Home Featured With its Complex Supply Chain, Fashion Needs a Seismic Reset

With its Complex Supply Chain, Fashion Needs a Seismic Reset


In her first piece for WhichPLM this year, resident digital printing expert Debbie McKeegan explores the future of our industry. She believes we need to rebuild the value chain and renegotiate the contractual partnerships of the past in order to move forward. Debbie is the CEO of TexIntel – an expert advisory practice serving the Creative, Digital and Print Textile manufacturing Industry.

Where do we go from here? The fashion industry is broken – and has been for some time. If there’s a tangible upside to the current pandemic, it’s that finally the iceberg is out of the water and in plain sight. Seismic change is required to redefine fashion – both fast and slow fashion. Every aspect of the current business model is now under scrutiny.

The timescale is acute. In the past new technologies and equally disruptive business models have had the benefit of time to embed into the production process, but COVID-19 has accelerated the need for change and shows no sign of slowing. Ecommerce sales are on the up, witnessing ten years worth of growth in just the first 3 months of the pandemic. But something else has accelerated: environmental awareness. The consumer is becoming increasingly aware of the true environmental cost of Fashion. The pressure on the system is palpable; businesses that have embraced digitization and technology have excelled during this incredibly difficult time – those that haven’t or cannot afford to do so, struggle on or simply disappear.

If the Fashion industry doesn’t address its unsustainable practices it will neither thrive nor survive. The consumer demands action, as does the environment.

A report from the Global Fashion Agenda, working with McKinsey, states that if the Fashion industry does not accelerate its response to climate change, by 2030 it will produce around twice the volume of emissions required to align with the Paris Agreement’s global warming pathways. From rising sea levels, to extreme rainfall and powerful heatwaves, the consequences of climate change can no longer be ignored by either society or the Fashion industry, which will see many impacts on its operations in the years ahead.

Amidst the global pandemic and rising pressure to address social issues, climate change is jostling for attention at the top of the international agenda.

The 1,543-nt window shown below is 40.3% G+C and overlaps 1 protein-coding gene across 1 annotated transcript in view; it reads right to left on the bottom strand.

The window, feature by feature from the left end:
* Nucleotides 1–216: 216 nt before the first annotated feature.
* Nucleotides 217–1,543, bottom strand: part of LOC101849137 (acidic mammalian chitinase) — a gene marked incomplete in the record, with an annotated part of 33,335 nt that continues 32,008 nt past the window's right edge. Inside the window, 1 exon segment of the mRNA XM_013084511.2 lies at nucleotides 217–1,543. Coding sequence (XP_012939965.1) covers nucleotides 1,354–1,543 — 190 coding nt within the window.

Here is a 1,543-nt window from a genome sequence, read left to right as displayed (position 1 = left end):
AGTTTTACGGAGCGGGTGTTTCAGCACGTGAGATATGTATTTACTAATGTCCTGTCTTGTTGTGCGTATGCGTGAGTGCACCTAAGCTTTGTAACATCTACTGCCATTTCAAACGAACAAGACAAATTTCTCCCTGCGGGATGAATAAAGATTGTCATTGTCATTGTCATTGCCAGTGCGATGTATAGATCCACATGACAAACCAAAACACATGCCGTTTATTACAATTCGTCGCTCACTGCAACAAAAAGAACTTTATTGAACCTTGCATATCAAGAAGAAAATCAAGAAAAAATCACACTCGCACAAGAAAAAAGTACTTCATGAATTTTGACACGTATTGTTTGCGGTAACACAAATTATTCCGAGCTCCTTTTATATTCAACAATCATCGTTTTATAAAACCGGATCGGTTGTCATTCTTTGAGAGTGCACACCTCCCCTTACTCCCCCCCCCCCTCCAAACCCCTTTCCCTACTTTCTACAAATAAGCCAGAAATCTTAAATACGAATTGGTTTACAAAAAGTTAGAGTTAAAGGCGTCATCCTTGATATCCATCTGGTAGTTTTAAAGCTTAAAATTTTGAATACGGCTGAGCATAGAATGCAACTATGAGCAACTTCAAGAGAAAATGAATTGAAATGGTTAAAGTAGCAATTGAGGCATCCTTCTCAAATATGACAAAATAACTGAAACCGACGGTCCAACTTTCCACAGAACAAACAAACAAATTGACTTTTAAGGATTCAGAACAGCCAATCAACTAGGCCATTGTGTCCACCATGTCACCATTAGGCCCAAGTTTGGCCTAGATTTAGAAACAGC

However, managing the impacts of global warming is a precondition of building a fairer society and for tackling many of the problems of the age. To play its part, the Fashion industry must ensure it engages with the issues and reduces its climate impact to a minimum.

All players in the fashion value cycle have the potential to significantly reduce carbon emissions and help put the industry on the 1.5-degree pathway, whether that’s through coordinated decarbonisation efforts or sustainable consumption choices.

In 2018 the Fashion industry produced 2.1 billion tonnes CO2eq. This represents 4% of global carbon emissions – an emissions’ share larger than that of France, Germany and the UK combined.

We have the technology to deliver sustainable fashion and manufacturing, and to support the reinvention of the Fashion industry for sure, but how does a business make the necessary change – and at warp speed – to survive? From the outside it looks simple: invest in new technologies for lean efficient sustainable production and control inventory. But as practitioners we all know it’s not quite that simple.

Manufacturing is a tough business, and over the years margins have reduced as buyers squeeze the system with a firm grip and merciless power. Now faced with a requirement for reduced stock as order volumes are minimised and called off against sales data at speed, manufacturing is feeling the squeeze. Switching to an on-demand strategy or close proximity production is certainly progress and ultimately delivers a sustainable solution for the fashion buyer reducing their liability – but how does that affect the supplier and the manufacturer? Who takes the risk and who holds accountability? Stories abound of “sales or return” buying policies within our industry; forcing the brands to take back last season’s unsold stock in order to sell this year’s collection is unsustainable and at best only serves to prolong the agony of commercial life for all stakeholders. The designer, supplier or manufacturer takes all of the risk!